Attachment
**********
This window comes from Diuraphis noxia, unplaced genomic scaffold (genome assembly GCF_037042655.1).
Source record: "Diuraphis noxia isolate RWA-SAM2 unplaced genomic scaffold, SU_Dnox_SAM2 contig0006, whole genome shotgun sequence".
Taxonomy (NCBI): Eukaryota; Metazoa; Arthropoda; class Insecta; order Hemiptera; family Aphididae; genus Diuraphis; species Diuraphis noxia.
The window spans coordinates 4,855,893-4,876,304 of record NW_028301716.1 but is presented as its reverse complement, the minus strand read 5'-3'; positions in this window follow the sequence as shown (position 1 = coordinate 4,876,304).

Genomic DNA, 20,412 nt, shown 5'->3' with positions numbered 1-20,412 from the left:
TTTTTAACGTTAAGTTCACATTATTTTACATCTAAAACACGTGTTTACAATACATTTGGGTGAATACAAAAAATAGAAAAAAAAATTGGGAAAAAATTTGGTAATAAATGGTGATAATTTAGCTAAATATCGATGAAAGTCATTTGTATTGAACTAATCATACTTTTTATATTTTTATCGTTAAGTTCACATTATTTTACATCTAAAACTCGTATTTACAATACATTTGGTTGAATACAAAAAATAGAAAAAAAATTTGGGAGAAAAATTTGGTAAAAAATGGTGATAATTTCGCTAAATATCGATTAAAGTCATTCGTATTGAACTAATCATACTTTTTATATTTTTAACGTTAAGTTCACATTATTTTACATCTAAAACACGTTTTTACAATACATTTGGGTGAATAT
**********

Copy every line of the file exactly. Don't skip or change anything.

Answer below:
This window comes from Diuraphis noxia, unplaced genomic scaffold (genome assembly GCF_037042655.1).
Source record: "Diuraphis noxia isolate RWA-SAM2 unplaced genomic scaffold, SU_Dnox_SAM2 contig0006, whole genome shotgun sequence".
Taxonomy (NCBI): Eukaryota; Metazoa; Arthropoda; class Insecta; order Hemiptera; family Aphididae; genus Diuraphis; species Diuraphis noxia.
The window spans coordinates 4,855,893-4,876,304 of record NW_028301716.1 but is presented as its reverse complement, the minus strand read 5'-3'; positions in this window follow the sequence as shown (position 1 = coordinate 4,876,304).

Genomic DNA, 20,412 nt, shown 5'->3' with positions numbered 1-20,412 from the left:
TTTTTAACGTTAAGTTCACATTATTTTACATCTAAAACACGTGTTTACAATACATTTGGGTGAATACAAAAAATAGAAAAAAAAATTGGGAAAAAATTTGGTAATAAATGGTGATAATTTAGCTAAATATCGATGAAAGTCATTTGTATTGAACTAATCATACTTTTTATATTTTTATCGTTAAGTTCACATTATTTTACATCTAAAACTCGTATTTACAATACATTTGGTTGAATACAAAAAATAGAAAAAAAATTTGGGAGAAAAATTTGGTAAAAAATGGTGATAATTTCGCTAAATATCGATTAAAGTCATTCGTATTGAACTAATCATACTTTTTATATTTTTAACGTTAAGTTCACATTATTTTACATCTAAAACACGTTTTTACAATACATTTGGGTGAATAT